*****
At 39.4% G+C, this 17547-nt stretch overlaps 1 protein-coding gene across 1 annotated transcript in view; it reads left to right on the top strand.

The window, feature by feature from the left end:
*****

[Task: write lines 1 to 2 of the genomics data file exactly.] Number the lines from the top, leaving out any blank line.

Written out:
At 39.4% G+C, this 17547-nt stretch overlaps 1 protein-coding gene across 1 annotated transcript in view; it reads left to right on the top strand.

The window, feature by feature from the left end: